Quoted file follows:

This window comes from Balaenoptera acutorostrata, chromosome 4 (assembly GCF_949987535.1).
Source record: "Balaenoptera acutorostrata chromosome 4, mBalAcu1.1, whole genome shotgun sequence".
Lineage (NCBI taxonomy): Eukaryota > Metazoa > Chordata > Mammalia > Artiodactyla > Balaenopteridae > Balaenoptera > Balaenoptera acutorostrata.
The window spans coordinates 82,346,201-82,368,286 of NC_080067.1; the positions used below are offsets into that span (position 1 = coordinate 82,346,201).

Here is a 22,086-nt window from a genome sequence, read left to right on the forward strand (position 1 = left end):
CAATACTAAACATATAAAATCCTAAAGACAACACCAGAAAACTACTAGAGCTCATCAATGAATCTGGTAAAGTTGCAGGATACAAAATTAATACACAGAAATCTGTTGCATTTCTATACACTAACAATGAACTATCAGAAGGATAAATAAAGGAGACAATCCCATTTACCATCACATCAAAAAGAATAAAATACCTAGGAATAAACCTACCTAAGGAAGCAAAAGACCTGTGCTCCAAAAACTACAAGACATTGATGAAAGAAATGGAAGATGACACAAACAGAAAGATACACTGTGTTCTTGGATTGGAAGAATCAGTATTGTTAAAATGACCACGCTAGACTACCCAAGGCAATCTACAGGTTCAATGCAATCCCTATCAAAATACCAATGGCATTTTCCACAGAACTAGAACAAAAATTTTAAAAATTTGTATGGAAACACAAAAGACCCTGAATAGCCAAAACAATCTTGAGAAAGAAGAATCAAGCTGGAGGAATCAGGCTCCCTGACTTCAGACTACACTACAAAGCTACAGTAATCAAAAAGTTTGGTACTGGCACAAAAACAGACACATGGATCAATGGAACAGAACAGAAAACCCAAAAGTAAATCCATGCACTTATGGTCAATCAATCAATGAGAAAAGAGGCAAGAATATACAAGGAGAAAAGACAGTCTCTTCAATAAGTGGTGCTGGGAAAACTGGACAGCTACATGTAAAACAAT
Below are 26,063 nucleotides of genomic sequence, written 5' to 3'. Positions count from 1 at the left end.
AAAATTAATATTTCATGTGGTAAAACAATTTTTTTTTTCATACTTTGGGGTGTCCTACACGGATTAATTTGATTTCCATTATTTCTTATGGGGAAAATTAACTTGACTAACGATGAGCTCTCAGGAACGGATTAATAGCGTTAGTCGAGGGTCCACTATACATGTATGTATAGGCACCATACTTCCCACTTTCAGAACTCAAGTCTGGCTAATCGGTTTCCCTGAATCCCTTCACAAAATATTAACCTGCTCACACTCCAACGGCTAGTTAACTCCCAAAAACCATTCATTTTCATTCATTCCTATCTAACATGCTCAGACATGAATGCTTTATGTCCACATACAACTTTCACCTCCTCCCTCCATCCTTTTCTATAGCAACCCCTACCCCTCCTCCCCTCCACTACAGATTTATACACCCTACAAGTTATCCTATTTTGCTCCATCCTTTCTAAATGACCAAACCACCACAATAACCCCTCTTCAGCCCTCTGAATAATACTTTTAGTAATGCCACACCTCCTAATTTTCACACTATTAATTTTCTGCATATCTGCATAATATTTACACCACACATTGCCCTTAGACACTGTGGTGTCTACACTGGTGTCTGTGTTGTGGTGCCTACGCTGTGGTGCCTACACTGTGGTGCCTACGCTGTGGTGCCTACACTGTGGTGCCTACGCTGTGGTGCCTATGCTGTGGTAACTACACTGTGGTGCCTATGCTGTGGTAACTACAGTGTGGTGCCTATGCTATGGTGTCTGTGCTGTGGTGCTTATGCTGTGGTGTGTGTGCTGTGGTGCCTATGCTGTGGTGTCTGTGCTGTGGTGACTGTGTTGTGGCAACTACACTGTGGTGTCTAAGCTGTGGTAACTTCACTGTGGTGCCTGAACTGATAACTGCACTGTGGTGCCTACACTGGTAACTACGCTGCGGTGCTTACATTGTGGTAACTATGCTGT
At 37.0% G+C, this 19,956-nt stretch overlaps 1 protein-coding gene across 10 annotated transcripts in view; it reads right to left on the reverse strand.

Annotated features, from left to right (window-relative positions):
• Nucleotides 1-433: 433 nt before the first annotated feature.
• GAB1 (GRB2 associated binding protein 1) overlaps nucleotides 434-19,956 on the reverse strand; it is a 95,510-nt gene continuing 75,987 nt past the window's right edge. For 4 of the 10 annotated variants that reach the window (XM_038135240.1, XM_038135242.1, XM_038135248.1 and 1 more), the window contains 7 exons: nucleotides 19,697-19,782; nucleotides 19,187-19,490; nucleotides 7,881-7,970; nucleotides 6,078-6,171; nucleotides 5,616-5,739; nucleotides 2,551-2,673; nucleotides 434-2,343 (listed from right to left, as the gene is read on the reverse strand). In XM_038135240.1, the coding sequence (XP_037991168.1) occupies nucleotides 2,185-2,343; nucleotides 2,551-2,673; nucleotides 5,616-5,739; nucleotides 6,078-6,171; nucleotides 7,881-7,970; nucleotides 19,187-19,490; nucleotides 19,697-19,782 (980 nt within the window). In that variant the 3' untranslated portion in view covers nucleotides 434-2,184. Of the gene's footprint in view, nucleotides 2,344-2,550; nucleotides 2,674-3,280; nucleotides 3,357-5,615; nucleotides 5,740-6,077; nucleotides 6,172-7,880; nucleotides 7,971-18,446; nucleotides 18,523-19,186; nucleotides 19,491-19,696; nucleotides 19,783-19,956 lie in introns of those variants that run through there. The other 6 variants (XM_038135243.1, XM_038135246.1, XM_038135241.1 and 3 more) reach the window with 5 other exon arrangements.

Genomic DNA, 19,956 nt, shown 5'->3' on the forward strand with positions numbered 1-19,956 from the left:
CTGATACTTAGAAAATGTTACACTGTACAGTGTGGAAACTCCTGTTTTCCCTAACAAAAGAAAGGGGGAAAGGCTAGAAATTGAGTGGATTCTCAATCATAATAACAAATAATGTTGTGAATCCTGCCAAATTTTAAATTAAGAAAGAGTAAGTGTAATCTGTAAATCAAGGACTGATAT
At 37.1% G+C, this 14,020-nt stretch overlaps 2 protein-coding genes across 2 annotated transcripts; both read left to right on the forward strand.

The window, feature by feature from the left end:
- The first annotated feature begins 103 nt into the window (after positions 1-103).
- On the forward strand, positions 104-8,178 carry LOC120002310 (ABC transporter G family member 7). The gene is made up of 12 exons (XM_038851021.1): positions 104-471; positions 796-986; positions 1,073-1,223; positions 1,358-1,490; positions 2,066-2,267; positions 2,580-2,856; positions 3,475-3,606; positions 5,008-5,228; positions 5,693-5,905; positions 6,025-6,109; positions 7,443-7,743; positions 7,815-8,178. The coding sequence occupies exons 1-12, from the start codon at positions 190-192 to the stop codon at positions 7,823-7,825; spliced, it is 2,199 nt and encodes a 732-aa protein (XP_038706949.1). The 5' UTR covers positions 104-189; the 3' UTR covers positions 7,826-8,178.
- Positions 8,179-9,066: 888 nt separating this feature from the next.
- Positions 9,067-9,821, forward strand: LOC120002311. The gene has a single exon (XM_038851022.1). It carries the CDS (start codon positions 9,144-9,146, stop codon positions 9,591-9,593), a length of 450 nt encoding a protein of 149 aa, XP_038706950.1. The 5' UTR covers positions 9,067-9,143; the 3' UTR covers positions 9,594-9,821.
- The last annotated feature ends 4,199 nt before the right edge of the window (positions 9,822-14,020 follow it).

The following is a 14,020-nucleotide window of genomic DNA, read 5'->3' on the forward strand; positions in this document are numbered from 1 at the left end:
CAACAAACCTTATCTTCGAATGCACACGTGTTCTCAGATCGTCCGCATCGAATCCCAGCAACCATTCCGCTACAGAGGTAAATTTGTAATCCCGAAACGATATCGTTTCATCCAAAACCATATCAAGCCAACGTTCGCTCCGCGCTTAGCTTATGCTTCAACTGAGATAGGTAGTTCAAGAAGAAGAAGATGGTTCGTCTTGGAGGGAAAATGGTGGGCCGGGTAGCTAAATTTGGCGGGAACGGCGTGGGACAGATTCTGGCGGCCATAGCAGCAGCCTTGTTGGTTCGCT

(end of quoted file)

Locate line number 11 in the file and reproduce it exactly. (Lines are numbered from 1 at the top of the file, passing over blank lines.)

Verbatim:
• Nucleotides 1-433: 433 nt before the first annotated feature.